Kindred hosts third annual reunion luncheon
HUNTINGTON — If you walked into the Kindred Capital Building last Tuesday, chances are you may not have recognized some of the 50 people gathered.
But that all changed the minute they grabbed a microphone and opened their mouths.
While they may have gained a little gray, many of the golden-voiced DJs were well represented as Kindred Communications hosted the third annual Radio Legends Reunion, a Tuesday, May 7 luncheon at the Kindred Capital Building in downtown Huntington.
Nearly 50 legendary DJs as well as owners, announcers, sales people and staff from throughout the Tri-State attended, including radio veterans such as Jack O’Shea, Mike Todd, Ric Robinson, Steve Hayes, Ernie G. Anderson, and attending for the first time, Vince Markun, an Asheville, N.C., resident who happened to be in Alabama before the event and drove 16 hours to attend.
The event was emceed by Kindred founder Mike Kirtner, who said the event was his most stressful of the year because he wants to make sure everything is right for his fellow DJs. Kirtner said the event would not be possible without Kindred DJ and employee Jason Toy, who flew back in from a NASCAR race in Delaware overnight to record the event, and former DJ Jerry Crabtree who closed the event by reading a list of “Gone But Not Forgotten DJs and radio engineers, owners, sales people and announcers who have passed.
Before passing the microphone around the room for folks to talk about their time in the business, Kirtner said he is grateful to see so many people in attendance.
“As we have all gotten older, we have all discovered that our health is our wealth. It is just so good to see some of the guys here who have had some health issues this year,” Kirtner said.
The attendees had a wide range of experience with some lifelong radio disc jockeys to others who spent just a few years in the business but were still impacted by their work in radio.
Some of the Tri-State’s best known names, such as Steve Hayes, where there. Hayes spent “four tours of duty at WKEE” starting in 1972 and then worked in markets in Daytona Beach and Jacksonville, Florida., as well as Houston, Cincinnati and Louisville.
Hayes, now program director at WNXT, The Mix 99.3-FM in Portsmouth, Ohio, said that save for one “three-month vacation” he has been on the radio since he started in 1972.
Jive Talkin’ J.J., Joel Thompson “Jackson” said he did a 20-year run working at stations such as WAMX, WTCR, and WKLC among others.
“I did every job you could do in radio - and I did that too,” Jackson said getting laughs.
Bob Moore, who joked that he is “a Bob spelled backwards,” said he came back to the area to do radio and never left.
“I came back to the Kanawha Valley to see the sites and then I became one,” said Moore getting a big laugh. He worked at WCHS and WTIP among other stations.
Ernie G. Anderson, who is still a DJ in Ashland at Kool Hits, 105.7-FM, said he is celebrating 53 years in the business and has never in that time been off the air in a calendar year.
Anderson started out as a junior at Man High School working for WLOG in Logan and got bit by the bug. During the 1980s his WKEE Top 10 at 10 had a 90 percent share of the teen listening audience.
Anderson, who also is well known for his years hosting the high school quiz bowl show, High-Q, said his goal is to be like Johnny Gilbert, who at age 94 is still the announcer for “Jeopardy.”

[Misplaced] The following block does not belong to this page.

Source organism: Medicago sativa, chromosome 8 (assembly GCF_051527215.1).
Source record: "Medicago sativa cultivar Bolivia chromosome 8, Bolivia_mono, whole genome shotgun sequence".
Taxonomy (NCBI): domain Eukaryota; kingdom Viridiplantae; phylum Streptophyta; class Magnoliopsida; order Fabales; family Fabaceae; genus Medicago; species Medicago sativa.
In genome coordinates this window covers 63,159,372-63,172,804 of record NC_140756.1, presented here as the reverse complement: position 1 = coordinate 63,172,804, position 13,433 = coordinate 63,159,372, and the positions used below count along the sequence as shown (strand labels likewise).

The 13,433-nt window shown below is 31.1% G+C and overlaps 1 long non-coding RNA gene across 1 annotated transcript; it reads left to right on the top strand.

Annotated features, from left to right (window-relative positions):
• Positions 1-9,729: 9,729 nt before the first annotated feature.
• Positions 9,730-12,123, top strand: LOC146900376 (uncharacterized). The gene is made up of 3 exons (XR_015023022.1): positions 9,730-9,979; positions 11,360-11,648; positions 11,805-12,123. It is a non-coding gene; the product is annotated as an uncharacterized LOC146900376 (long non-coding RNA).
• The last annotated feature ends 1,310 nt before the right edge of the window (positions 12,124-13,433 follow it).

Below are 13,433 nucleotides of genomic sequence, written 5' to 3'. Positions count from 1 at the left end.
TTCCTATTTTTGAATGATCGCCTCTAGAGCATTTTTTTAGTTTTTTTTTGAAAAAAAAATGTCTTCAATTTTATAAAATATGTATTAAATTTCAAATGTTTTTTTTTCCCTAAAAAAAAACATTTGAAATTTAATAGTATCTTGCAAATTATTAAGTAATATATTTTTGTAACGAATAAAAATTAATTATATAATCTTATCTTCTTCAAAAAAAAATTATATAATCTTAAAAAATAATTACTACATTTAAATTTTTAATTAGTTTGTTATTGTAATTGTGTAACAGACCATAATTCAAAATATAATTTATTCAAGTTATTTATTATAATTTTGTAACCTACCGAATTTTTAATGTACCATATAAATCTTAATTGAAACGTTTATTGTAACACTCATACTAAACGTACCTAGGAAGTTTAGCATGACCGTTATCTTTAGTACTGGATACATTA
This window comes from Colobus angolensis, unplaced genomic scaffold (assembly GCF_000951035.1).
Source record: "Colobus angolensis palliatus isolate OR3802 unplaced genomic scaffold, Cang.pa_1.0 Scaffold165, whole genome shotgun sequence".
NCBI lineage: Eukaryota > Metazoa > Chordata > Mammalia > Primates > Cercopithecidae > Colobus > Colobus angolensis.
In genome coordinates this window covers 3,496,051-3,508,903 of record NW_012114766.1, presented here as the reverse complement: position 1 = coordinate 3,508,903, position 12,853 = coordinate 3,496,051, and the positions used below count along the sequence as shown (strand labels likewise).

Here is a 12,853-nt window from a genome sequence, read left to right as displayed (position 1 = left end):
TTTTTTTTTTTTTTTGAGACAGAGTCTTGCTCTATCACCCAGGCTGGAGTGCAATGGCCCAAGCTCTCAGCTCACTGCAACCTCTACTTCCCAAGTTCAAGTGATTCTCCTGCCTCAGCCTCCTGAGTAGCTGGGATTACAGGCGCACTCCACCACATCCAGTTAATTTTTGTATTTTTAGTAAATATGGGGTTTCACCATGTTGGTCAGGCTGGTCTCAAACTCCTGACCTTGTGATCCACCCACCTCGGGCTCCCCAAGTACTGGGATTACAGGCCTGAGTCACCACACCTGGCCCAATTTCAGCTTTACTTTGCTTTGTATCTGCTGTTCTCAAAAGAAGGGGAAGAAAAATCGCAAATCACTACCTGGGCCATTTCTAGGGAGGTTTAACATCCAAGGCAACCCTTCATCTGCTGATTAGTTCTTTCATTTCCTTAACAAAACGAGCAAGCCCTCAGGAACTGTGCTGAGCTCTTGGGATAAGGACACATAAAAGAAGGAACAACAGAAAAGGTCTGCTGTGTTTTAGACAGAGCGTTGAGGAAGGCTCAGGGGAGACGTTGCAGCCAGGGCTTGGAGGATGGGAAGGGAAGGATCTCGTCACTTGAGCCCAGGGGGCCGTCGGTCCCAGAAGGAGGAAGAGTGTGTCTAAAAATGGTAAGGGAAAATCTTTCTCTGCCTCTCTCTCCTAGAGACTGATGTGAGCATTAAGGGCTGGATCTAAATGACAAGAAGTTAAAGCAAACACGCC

“I have had a great run and I see no end in sight as long as my voice holds out look at Johnny Gilbert still going strong at 94 announcing for Alex Trebek,” Anderson said. “It truly has been a blast.”
One of the oldest DJs in the room was Jack Comer, known as Jack O’ Shea, who turns 84 in June.
O’Shea, who DJs every other Friday night in Barboursville, said it was great to gather with so many former disc jockeys who share the common experiences of the drama and magic of working radio.
O’Shea, who got big laughs when he told the audience he spent “117 years at WKEE,” said after the luncheon that it was really nice to gather up to talk about the business.
“I remember when I was at WKEE, we never really got together with each other. We may have known the names of our adversaries but we rarely met them and never talked to them or talked about it, so this is nice to get together,” O’Shea said.
O’Shea, known to generations of pool-goers for his “time to turn so you won’t burn” phrase since WKEE was played at all the pools, said he has always loved the business.
“I was telling Rick Robinson that some people get up in the morning and dread going to work and can’t wait to come home. I never ever in radio woke up and said I didn’t want to go to work,” O’Shea said. “When I went into that control room I was like a 10-year-old at Camden Park.”
While there have been many changes in the business, Kirtner said we need not fear the future if we keep radio something that is local and that connects with its listeners.
“One thing that you all talk about a lot is where radio is now. Radio is fine and future radio is fine... I hear people saying that radio is in trouble and I bring up the transistor radio and I go was it about this size? Kirtner said holding up his smart phone. “And it is in fact is that you have been listening to the radio station off the app all day. That is what Jason has been playing and that is where this is headed. Transmitters just like television are going to go where television has gone into cable and the satellite business. Yes the competition increases, but there is a magic word, local and if we do local we will be just fine.”
If you missed the Radio Legends Reunion you can still listen to it, go online at https://www.facebook.com/bigbuck1015 and click onto the Sound Cloud link for the WV Radio Broadcasters Reunion 2019.